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Essay will require active historical imaginations! Using only course materials and citing your evidence with footnotes, write 4 – 5 pages on one of the following topics. Note that you do not need to adopt a formal essay format for this assignment; instead, creativity is encouraged! But you should still adhere closely to the evidence in the readings, be attentive to historical context (that is, the circumstances that help to explain historical phenomena and change), and edit carefully for word choice, well-structured sentences, etc.
Imagine if Christopher Columbus and Thomas Hobbes could correspond with one another. What might they say to one another about their differing views of earthly and divine rule?
Let’s imagine that a single fourteenth-century Japanese cartographer had drawn both the map of Hineno Village (fig. 12, “Maps Are Strange”) and the map of Inoue Estate (fig. 13). Recreate a correspondence between this medieval cartographer and the early modern cartographer who drew the Nihonzu, or national map of Japan, from circa 1640 (fig. 16). You are welcome also to reference the other early modern maps: Kubikigu ezu (Map of Kubiki) from circa 1596 (fig. 14) and Echizen no kuni ezu (Map of Echizen Province, c. 1606) (fig. 15). What might the medieval and early modern cartographer say to one another about their differing views of political space?
To cite quotations or information from the readings or lectures, please use footnotes. The footnotes will suffice; you do not need a bibliography or works cited page. Your word processor will have an Insert Footnote function (it might be under a menu titled “References” or “Insert”). Bring your cursor to the space just after the last punctuation in the relevant sentence, click Insert Footnote, and your word processor will create a superscriipt number there and bring you to the space at the bottom of the page to write up the footnote.
For our footnotes in this class, we’ll use Chicago Style citation format. Below are examples that you may use as a model, adjusting the page numbers as needed.
Carol Delaney, “Columbus’s Ultimate Goal: Jerusalem,” Comparative Studies in Society and History, Vol. 48, No. 2 (Apr., 2006), 270.
Christopher Columbus’s Book of Prophecies (c. 1502), excerpt. [No page number because none provided]
Michel de Montaigne, “That a Man Is Soberly to Judge of the Divine Ordinances,” in Essays (1580).
Thomas Hobbes, Leviathan (1651), excerpts, 2.
Mary Elizabeth Berry, “Maps Are Strange,” in Japan in Print: Information and Nation in the Early Modern Period ( 2007), 54.
Alexander Haskell, “Lecture: A Solution to the Global Crisis in Europe: Thomas Hobbes’s Leviathan(1651).” [no page number needed for a lecture]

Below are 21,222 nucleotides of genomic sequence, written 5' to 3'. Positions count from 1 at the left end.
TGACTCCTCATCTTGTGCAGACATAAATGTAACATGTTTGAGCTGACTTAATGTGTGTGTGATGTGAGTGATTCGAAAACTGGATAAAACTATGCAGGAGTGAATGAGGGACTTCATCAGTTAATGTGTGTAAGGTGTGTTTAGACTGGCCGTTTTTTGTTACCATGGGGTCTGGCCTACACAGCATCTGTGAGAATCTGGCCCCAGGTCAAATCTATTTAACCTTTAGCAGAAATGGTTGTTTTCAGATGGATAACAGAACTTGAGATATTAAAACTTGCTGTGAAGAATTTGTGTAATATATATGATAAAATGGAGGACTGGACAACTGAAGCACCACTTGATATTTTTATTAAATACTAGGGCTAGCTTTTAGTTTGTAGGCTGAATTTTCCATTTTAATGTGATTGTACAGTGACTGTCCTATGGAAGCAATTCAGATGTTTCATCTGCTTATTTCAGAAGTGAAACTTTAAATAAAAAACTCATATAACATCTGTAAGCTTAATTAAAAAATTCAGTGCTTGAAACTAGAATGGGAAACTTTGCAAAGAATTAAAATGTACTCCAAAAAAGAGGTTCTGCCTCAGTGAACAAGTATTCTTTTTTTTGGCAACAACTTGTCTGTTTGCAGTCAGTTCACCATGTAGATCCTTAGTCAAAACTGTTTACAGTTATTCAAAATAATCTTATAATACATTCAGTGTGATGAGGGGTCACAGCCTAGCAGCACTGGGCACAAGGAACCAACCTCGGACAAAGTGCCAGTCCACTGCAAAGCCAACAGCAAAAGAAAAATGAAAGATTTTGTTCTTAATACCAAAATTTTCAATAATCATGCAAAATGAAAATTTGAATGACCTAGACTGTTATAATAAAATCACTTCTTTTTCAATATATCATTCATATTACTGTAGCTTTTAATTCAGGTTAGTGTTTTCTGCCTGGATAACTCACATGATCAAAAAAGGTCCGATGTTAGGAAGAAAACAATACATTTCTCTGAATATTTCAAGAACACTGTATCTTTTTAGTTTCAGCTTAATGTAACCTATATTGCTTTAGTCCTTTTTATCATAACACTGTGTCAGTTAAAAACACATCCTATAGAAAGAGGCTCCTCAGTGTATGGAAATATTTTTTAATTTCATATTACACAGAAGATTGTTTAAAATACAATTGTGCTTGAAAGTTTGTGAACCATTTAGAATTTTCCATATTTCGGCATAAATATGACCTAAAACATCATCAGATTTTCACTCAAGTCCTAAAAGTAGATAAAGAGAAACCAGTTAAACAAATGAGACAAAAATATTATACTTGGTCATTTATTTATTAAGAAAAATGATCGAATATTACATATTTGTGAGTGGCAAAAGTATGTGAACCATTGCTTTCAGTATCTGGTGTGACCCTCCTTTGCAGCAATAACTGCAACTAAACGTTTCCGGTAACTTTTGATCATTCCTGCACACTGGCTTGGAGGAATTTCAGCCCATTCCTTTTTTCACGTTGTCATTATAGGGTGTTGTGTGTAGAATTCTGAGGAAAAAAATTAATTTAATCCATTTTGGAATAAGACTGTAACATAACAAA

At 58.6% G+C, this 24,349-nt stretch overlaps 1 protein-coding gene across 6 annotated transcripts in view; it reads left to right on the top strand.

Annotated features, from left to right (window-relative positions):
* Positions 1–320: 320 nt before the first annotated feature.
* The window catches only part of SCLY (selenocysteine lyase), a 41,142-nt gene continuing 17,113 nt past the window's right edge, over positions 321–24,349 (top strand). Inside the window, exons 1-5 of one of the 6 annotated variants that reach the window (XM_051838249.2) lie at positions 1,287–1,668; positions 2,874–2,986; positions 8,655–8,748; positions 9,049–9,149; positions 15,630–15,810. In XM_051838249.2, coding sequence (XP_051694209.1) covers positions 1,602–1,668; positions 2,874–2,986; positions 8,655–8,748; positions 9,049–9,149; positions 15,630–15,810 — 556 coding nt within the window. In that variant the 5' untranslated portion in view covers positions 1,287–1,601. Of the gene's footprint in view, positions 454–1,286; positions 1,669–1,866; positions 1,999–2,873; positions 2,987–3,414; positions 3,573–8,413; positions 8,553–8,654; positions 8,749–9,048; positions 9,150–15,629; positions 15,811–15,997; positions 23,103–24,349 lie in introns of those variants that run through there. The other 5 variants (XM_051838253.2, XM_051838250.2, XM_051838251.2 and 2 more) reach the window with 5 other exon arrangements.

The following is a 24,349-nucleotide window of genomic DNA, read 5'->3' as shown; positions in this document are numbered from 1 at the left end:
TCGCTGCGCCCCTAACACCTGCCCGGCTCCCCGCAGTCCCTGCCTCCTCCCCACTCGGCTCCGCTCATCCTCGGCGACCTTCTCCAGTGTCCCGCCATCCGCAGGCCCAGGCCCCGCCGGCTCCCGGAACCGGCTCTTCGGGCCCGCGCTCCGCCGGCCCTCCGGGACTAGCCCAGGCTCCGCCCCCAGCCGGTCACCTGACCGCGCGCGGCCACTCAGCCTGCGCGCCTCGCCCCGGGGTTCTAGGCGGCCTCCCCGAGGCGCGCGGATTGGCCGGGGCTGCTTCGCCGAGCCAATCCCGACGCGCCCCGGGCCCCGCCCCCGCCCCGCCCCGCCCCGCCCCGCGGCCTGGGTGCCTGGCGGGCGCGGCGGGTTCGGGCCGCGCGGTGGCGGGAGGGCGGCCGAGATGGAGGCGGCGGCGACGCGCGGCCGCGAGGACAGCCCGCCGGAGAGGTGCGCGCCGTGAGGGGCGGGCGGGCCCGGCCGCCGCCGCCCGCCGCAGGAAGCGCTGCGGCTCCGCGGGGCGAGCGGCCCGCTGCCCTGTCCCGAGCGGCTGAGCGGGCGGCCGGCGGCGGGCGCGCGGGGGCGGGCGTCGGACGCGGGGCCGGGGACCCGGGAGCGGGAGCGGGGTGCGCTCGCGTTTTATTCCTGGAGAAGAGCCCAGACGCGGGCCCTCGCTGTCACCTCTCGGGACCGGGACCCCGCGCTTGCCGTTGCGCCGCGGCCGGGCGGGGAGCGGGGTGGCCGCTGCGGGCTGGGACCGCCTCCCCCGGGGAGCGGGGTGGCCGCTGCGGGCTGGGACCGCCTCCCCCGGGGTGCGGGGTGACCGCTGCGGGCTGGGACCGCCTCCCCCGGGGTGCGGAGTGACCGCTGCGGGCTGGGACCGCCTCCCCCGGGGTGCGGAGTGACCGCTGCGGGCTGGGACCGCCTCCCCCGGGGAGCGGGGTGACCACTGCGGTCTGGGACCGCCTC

After your first full citation of a text or a lecture, you may use a shortened version for all subsequent references to that text or lecture. Here are some examples:
Delaney, “Columbus’s Ultimate Goal: Jerusalem,” 271.
Christopher Columbus’s Book of Prophecies.
Montaigne, “That a Man Is Soberly to Judge of the Divine Ordinances.”
Hobbes, Leviathan, excerpts, 3.
Berry, “Maps Are Strange,” 56.
Haskell, “Lecture: A Solution to the Global Crisis in Europe.”
Please use 12-point font and double space.
Your essay does not need a cover page or a works cited page or bibliography. Please make sure to indicate your name, section number, and the date at the top of the first page.
Give your essay a title that begins to do the work of communicating to a reader what the paper is about or what it will say.
In this essay, you’re not tied to all the conventions of a formal analytical essay. But please make sure to rely closely on the readings and lectures, to engage with the themes of the course, and to make points that a reader can follow.
Please use only the materials from this class. You have all the material you need to say interesting things about the subject.
Writing for an imagined reader can help you to communicate effectively. The best imagined reader is a friend or relative who is not taking this class and who therefore needs everything explained clearly and interestingly. Never write a paper with your professor as your imagined reader, or you’re likely to take shortcuts or use the uncertain voice of a student. You’re the author of this paper, so adopt the confident persona of a teacher.
Even a creative piece of writing needs to be written well! Take the time to structure your sentences well. A good rule of thumb is to make sure every sentence has a Subject and a Predicate. If you’re unclear what they are, spend some time reviewing them in your writing textbook or on an online writing tutorial.
Punctuation and word choice are also important for communicating your meaning well, so take the time to include the appropriate punctuation and choose the word that best expresses what you want to say. If you have a choice between using a fancy word and a simple one, use the simple one. For example, in that last sentence, I could have said “utilize” a simple word, but “use” works just as well and is clearer to the reader.
Remember that the point is to produce writing that reads clearly and well. Most of us are not very good critics of our own writing, and we especially struggle to see where our writing becomes unclear to readers. So, in addition to imagining a virtual reader, you might want to share your essay-in-progress with a real one. Again, the best reader is arguably someone who is not taking the class, because he or she will have no choice but to rely on your words to make sense of what you are trying to say.
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